Posted by: lavernewaddington | December 16, 2011

Backstrap Weaving – “Al Sadu” and Warping a Bedouin Pattern

I would like to share something that Alaa wrote in the Ravelry Backstrap Weaving Group this evening quoting from the book published in Kuwait  Al Sadu: The Techniques of Bedouin Weaving.

“The word Al Sadu in Ibn son of Mandhurs’ Lissan* Al Arab* The Tongue Language of the Arabone of the earliest known encyclopedia dictionaries of the 13 C denotes the extension of the hand towards an object, as when camels move forward with their forelegs. The word Sadu equally implies the movement of the head as in the way camels and horses move their heads thrust forward. Earlier, Al Jawhari (d. 398 Hijri) in his book Al Sahah also means the long and gentle stride of the camels. Al Sadu is the term used for warping and means what is extended.

In its widest linguistic meaning Al Sadu means: to extend or to stretch and spread, and, as used by Bedouin of Kuwait it means the process of wool weaving, the actual woven objects as well as the loom itself. Thus, it is an old Arabic term that evokes images and meanings derived from the desert environment and the Bedouin traditions.”

Extending, stretching and spreading…fitting words to have in mind when one thinks about the process of warping or even to apply to this idea of the Worldwide Weaving Web that I often refer to…which allows designs and textile techniques from people thousands of miles away in a dry sandy desert to enter the home of someone in humid jungly lowland Bolivia.

I read so many comments in the online weaving groups about the “joys and traumas” of warping. I don’t think I will ever think of it in quite the same way after that lovely description of the meaning of Al Sadu….that graceful extension of head and limb and thread….beautiful!

Some people love warping and see it as relaxing, some detest it, while others fear it.  And then there’s the old “back-to-front” versus “front-to-back” debate…that’s floor loom talk…I have little idea of what all that means but I do know that there usually isn’t just one right way to do things.

I love learning about the way warps are created for the simple looms I see in use here in South America and around the world, whether they be for backstrap weaving, or for the horizontal, vertical loom or leaning loom.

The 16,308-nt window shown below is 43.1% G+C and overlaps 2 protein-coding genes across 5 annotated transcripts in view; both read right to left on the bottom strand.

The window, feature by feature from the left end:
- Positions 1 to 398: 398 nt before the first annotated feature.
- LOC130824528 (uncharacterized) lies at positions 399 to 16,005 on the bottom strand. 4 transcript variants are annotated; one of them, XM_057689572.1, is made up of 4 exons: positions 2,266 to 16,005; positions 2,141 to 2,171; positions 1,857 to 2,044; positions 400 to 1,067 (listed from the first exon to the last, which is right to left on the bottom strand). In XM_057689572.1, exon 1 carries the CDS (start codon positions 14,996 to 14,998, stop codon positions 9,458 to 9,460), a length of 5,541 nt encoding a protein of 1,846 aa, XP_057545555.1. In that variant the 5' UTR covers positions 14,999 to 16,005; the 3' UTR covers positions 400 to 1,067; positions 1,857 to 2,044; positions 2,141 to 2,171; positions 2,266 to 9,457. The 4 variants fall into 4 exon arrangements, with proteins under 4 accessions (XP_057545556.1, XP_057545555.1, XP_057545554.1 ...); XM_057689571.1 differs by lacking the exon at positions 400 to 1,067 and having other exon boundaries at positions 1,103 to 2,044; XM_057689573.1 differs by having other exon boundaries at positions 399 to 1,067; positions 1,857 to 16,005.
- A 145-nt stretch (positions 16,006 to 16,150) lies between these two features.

Sometimes all it takes is a toe and a forefinger…two points around which the threads can turn and measure out the length of the warp with a simple cross between.

For certain woven structures a startling amount of stakes are required so that the weaver can carefully place all the threads in their correct positions before the warp is transferred to the loom. Of course it also depends on whether the weaver is creating a circular, dovetailed, discontinuous or single-plane warp.

For those not familiar with circular warps, think of the inkle loom. You can see above left the very short sample warp I wound on my inklette and removed for this picture. When the band on the inkle loom has been woven, it is cut and opened up to its full length. Above right you see the same circular warp next to a warp that was created in a single plane for my backstrap loom. The finished inkle band will open out to be longer than the other one. Both kinds of warp are commonly used for backstrap weaving. A circular warp provides a practical way for long pieces to be woven on a backstrap or other loom without needing a large space in which to work.

Warping for a large single-plane warp-faced piece may require two very long stakes between which the weaver walks carrying the thread. The weaver who was creating this warp in Chinchero was working alone. I have been told that often two weavers will sit, one at at each stake, and roll the ball of yarn to each other.

A belt with a complementary-warp pattern might need four stakes for its warp with the weaver sitting and carrying the threads at full stretch…

Some weavers, like my Montagnard teachers in the US, have a permanent warping set-up that stands on its own which they can pick up and transport from place to place. Below, Ju Nie is teaching other Montagnard ladies to make a circular warp in a community center. (picture by Andrew Young)

Her process will create the circular warp that you can see here…

The warp end nearest the weaver must be clamped or stabilized, as you can see, so that it won’t slide around the loom bar as the weaver beats.

I love the improvised warping set-ups…

Indoors at a gathering of weavers in Santa Cruz, Bolivia, Chinchero weavers used table legs around which to warp practice bands.

The same table was even used by a Guarani weaver to demonstrate the dovetailed warp that she uses on her vertical loom. The dovetail warp occupies one end of the table while an Aymara weaver from Chile winds her single-plane warp on the other.